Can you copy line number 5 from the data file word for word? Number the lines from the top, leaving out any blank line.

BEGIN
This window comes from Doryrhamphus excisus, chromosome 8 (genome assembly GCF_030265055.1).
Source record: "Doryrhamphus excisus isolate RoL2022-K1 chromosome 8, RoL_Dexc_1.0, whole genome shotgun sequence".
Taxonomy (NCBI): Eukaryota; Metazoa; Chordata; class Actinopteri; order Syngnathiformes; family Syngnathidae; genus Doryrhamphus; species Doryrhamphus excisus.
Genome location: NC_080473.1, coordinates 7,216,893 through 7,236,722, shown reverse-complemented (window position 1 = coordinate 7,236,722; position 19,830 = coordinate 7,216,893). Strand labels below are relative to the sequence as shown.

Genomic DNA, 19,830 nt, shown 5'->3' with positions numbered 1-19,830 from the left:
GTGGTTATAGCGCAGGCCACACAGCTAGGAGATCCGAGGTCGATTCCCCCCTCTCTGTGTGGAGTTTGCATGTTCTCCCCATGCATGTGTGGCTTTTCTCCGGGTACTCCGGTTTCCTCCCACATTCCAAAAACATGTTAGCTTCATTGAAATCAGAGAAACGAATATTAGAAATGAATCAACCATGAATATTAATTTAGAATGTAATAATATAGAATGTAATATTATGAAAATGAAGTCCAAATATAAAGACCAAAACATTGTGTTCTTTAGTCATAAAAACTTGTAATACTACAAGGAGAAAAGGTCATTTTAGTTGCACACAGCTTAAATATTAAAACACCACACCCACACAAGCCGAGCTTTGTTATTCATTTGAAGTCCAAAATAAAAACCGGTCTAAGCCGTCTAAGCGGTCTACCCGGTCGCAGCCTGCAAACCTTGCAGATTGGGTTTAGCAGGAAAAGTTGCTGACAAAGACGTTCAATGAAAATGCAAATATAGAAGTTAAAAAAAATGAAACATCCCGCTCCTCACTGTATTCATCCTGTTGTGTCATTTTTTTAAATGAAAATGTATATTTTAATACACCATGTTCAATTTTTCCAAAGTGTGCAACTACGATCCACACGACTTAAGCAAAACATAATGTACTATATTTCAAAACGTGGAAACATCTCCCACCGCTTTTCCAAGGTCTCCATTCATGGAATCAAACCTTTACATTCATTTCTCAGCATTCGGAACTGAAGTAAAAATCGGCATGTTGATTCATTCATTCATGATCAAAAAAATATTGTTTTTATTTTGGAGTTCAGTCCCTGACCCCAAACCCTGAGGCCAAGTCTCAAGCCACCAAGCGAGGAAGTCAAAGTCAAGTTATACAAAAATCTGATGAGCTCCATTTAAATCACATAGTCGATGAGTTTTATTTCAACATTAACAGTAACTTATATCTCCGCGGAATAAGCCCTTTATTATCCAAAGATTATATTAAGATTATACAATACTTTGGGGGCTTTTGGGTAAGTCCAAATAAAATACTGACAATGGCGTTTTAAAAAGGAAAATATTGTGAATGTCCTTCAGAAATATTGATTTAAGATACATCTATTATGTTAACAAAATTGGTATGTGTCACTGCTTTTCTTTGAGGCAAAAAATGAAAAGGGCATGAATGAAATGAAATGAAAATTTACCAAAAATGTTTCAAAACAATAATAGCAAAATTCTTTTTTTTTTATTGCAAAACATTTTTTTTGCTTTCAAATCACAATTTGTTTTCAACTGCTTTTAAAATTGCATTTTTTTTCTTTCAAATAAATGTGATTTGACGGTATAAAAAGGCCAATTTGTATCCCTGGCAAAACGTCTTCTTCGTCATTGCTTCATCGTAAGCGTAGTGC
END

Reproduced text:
Genomic DNA, 19,830 nt, shown 5'->3' with positions numbered 1-19,830 from the left: